A Mid-Century Wood Dresser Makeover / Restoration

We bought this dresser right after we moved into this house - we really needed something to set the tv on in the living room so when I saw it on Facebook Marketplace (being sold by a neighbor...yay!), I pounced.  I can't say no to a dresser with legs.  It's just the best combo.  Proof right here.

It served us really well for a few years functionally and, once we got the paneling painted, it served us aesthetically too; adding a little warmth into a now very light and bright space.

You can't get the full effect thanks to the child blur but you get the idea.  I really, really like the idea of using a dresser as a "tv cabinet".  I first saw YHL dance the dresser + tv combo and so I applauded and danced right along with 'em.  I wanted the fireplace in this house to be a fun focal point in the room without an ugly tv hanging above it, so the dresser carries the tv off to the side but still keeps things looking pretty.

Anyway, I digress.  The dresser.  It was great.  Super heavy and well-made...but showing its 60+ years of age in scratches and dings.  They're not easy to spot from a distance...  

but up close, WHOOP, there they are.

The scratches didn't bother me at all in the time that we had this dresser in our living room but about a month ago, I found something a little more fitting for the space along the wall under the tv (thrifted and I'll tell you about it soon!) and with no place for this guy to go in the house, my only choice was to get it out the door...but not looking like this.

A little makeover was on the docket.  I'm excited to share this one with you because I used something new that worked really great.  I'm also excited because a big thing down here in the south (and maybe everywhere) is to take old wood furniture that's seen better days, and add a coat of paint.  I'm not opposed (obviously you know if you've seen the multiple wood finishes that have been covered in paint around here over the years) but the wood on this dresser and the pretty inlaid details are just way too good to cover up.  I had to save the wood and bring this thing back to it's original glory.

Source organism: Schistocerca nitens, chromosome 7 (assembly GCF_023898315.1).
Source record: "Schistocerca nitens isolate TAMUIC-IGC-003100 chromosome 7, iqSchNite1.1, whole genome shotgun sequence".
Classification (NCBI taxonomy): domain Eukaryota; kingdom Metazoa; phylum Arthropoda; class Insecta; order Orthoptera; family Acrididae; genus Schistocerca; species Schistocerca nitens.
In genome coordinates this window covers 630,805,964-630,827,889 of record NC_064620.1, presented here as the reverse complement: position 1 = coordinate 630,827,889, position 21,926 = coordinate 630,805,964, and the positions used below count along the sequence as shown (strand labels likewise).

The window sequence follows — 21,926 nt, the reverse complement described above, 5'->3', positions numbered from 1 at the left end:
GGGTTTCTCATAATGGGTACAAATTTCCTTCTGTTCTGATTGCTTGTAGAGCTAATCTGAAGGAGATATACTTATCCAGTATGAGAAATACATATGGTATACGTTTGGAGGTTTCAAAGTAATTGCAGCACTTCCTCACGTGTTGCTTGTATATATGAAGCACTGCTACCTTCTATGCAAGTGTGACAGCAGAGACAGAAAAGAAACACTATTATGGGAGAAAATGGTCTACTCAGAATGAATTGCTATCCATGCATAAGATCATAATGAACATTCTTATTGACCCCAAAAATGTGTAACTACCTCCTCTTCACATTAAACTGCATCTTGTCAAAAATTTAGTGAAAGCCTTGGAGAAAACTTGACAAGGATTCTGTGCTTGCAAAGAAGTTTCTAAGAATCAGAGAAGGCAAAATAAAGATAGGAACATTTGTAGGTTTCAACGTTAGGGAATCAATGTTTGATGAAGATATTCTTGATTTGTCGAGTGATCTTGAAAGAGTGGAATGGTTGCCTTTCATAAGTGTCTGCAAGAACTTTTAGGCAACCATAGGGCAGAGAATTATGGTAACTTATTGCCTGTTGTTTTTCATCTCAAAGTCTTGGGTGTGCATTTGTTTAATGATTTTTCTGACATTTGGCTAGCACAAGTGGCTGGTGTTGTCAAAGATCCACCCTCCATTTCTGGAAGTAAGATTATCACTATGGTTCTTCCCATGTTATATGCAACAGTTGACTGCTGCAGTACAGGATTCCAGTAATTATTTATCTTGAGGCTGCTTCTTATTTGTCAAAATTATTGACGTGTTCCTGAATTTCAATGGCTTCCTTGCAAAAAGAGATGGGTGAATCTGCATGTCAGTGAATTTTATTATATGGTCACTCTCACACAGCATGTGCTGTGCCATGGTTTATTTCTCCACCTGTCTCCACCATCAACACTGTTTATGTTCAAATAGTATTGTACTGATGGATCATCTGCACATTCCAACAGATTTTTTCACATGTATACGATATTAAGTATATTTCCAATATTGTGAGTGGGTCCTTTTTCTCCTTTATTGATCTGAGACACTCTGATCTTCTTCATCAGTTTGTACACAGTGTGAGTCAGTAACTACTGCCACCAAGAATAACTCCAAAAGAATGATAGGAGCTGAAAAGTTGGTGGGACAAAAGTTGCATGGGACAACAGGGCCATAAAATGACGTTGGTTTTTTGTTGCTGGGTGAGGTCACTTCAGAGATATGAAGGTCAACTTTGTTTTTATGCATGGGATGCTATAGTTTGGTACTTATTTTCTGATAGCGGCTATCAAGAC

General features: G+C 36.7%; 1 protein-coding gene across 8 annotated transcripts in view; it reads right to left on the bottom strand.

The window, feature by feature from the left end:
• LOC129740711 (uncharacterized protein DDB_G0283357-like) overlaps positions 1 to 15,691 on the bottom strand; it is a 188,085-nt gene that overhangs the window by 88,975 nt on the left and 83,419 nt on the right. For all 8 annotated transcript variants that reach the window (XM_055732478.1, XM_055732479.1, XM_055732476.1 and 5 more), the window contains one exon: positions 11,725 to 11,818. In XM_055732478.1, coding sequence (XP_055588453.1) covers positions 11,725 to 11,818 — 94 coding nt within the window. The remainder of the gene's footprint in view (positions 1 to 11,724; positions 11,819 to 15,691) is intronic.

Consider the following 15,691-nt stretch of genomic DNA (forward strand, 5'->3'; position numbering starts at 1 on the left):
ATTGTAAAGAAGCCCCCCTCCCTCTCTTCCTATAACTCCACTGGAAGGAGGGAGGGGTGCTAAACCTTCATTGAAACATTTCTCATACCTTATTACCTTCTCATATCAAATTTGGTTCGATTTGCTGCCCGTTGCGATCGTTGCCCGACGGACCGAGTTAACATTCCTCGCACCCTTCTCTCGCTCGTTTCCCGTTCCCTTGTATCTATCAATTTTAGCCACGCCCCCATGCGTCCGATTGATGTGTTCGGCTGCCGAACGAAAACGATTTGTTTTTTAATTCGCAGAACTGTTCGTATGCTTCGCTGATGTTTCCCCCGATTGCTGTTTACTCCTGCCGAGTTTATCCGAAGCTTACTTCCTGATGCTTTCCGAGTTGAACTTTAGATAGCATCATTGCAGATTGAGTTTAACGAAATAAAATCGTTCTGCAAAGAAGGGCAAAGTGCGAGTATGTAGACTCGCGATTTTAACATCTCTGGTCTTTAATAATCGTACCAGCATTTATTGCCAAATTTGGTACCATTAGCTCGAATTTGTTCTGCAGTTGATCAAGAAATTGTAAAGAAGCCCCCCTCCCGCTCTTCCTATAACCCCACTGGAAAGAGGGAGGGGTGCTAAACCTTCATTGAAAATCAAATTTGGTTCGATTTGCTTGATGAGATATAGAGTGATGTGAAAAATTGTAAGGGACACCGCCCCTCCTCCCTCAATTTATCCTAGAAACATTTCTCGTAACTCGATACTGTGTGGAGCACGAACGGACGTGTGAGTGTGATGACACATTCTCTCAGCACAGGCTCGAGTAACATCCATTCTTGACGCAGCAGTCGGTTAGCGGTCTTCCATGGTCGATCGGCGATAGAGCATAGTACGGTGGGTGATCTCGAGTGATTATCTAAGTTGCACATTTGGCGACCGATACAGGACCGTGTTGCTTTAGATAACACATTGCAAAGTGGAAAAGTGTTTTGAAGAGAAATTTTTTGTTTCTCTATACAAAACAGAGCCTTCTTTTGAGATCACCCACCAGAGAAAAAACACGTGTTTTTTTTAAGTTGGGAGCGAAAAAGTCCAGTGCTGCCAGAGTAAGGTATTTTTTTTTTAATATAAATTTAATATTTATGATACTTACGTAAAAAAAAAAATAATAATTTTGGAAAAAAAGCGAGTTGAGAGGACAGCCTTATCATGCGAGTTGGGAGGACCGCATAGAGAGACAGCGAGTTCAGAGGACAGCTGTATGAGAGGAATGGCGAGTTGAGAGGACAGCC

So first, I removed all of the drawers and hardware.  To make sure I put the drawers back in their exact slots, I numbered them on the bottom. 

In the "old" days when dressers like this were made, manufacturers took great care in fitting drawers exactly right so if you accidentally swap them, you might get some unwanted grating or rubbing.

Next, I cleaned the dresser.  I cleaned it really well when we first got it and have kept up with dusting it every once in awhile but I needed it really clean for this process so I grabbed some soapy water, a washcloth, and a toothbrush to help me get to the sparkling level.  I used the toothbrush to get in grooves, the washcloth to wipe flat surfaces down, and then dried everything really well. 

The hardware got a good scrub with Bar Keepers' Friend* (with a toothbrush and scouring sponge) and that helped to really bring out the pretty brass that was underneath years of use.

Now, the fun part - using Restor-A-Finish* to bring this thing back to its 20th century good looks. 

A college aquaintance, Lindsey (a definite Insta follow), recommended this product to me and I'm so happy she did.  Since the dresser wasn't bad enough to need to be stripped and restained (thank goodness), rubbing on Restore-A-Finish with steel wool was all it took to rewind the years.